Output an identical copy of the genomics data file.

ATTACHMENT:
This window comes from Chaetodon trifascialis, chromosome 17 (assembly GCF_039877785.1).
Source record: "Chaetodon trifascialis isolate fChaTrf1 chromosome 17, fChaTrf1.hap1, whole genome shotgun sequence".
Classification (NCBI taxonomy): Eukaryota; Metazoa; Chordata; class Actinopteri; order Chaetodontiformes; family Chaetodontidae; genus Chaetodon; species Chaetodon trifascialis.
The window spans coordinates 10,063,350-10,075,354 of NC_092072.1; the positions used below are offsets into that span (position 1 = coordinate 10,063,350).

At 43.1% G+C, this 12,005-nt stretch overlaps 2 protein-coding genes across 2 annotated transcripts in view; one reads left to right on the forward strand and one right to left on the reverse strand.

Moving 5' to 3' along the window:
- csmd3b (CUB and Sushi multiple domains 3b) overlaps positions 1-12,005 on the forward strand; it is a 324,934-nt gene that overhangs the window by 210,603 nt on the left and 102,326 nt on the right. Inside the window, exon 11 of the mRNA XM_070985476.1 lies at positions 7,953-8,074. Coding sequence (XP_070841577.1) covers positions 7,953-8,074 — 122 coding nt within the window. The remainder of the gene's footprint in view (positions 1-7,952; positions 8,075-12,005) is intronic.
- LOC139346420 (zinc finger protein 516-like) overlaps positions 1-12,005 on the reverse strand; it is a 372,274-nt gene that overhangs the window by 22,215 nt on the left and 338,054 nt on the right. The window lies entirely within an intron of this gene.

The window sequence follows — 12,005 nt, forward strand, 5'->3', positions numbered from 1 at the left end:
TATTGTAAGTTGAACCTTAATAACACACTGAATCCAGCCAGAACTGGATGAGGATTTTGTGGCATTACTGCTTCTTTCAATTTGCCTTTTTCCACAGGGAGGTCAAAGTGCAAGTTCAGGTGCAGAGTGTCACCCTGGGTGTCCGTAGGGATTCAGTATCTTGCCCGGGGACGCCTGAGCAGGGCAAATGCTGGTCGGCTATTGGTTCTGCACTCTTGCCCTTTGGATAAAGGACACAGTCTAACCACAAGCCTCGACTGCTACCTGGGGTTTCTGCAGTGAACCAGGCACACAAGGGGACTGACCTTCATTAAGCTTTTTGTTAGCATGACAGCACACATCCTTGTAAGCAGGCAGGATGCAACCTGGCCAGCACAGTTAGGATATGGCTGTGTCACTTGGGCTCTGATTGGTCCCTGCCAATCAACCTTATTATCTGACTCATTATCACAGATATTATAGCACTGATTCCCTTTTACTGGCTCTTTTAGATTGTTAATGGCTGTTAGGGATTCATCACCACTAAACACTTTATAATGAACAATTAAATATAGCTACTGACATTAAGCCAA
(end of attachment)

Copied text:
This window comes from Chaetodon trifascialis, chromosome 17 (assembly GCF_039877785.1).
Source record: "Chaetodon trifascialis isolate fChaTrf1 chromosome 17, fChaTrf1.hap1, whole genome shotgun sequence".
Classification (NCBI taxonomy): Eukaryota; Metazoa; Chordata; class Actinopteri; order Chaetodontiformes; family Chaetodontidae; genus Chaetodon; species Chaetodon trifascialis.
The window spans coordinates 10,063,350-10,075,354 of NC_092072.1; the positions used below are offsets into that span (position 1 = coordinate 10,063,350).

At 43.1% G+C, this 12,005-nt stretch overlaps 2 protein-coding genes across 2 annotated transcripts in view; one reads left to right on the forward strand and one right to left on the reverse strand.

Moving 5' to 3' along the window:
- csmd3b (CUB and Sushi multiple domains 3b) overlaps positions 1-12,005 on the forward strand; it is a 324,934-nt gene that overhangs the window by 210,603 nt on the left and 102,326 nt on the right. Inside the window, exon 11 of the mRNA XM_070985476.1 lies at positions 7,953-8,074. Coding sequence (XP_070841577.1) covers positions 7,953-8,074 — 122 coding nt within the window. The remainder of the gene's footprint in view (positions 1-7,952; positions 8,075-12,005) is intronic.
- LOC139346420 (zinc finger protein 516-like) overlaps positions 1-12,005 on the reverse strand; it is a 372,274-nt gene that overhangs the window by 22,215 nt on the left and 338,054 nt on the right. The window lies entirely within an intron of this gene.

The window sequence follows — 12,005 nt, forward strand, 5'->3', positions numbered from 1 at the left end:
TATTGTAAGTTGAACCTTAATAACACACTGAATCCAGCCAGAACTGGATGAGGATTTTGTGGCATTACTGCTTCTTTCAATTTGCCTTTTTCCACAGGGAGGTCAAAGTGCAAGTTCAGGTGCAGAGTGTCACCCTGGGTGTCCGTAGGGATTCAGTATCTTGCCCGGGGACGCCTGAGCAGGGCAAATGCTGGTCGGCTATTGGTTCTGCACTCTTGCCCTTTGGATAAAGGACACAGTCTAACCACAAGCCTCGACTGCTACCTGGGGTTTCTGCAGTGAACCAGGCACACAAGGGGACTGACCTTCATTAAGCTTTTTGTTAGCATGACAGCACACATCCTTGTAAGCAGGCAGGATGCAACCTGGCCAGCACAGTTAGGATATGGCTGTGTCACTTGGGCTCTGATTGGTCCCTGCCAATCAACCTTATTATCTGACTCATTATCACAGATATTATAGCACTGATTCCCTTTTACTGGCTCTTTTAGATTGTTAATGGCTGTTAGGGATTCATCACCACTAAACACTTTATAATGAACAATTAAATATAGCTACTGACATTAAGCCAA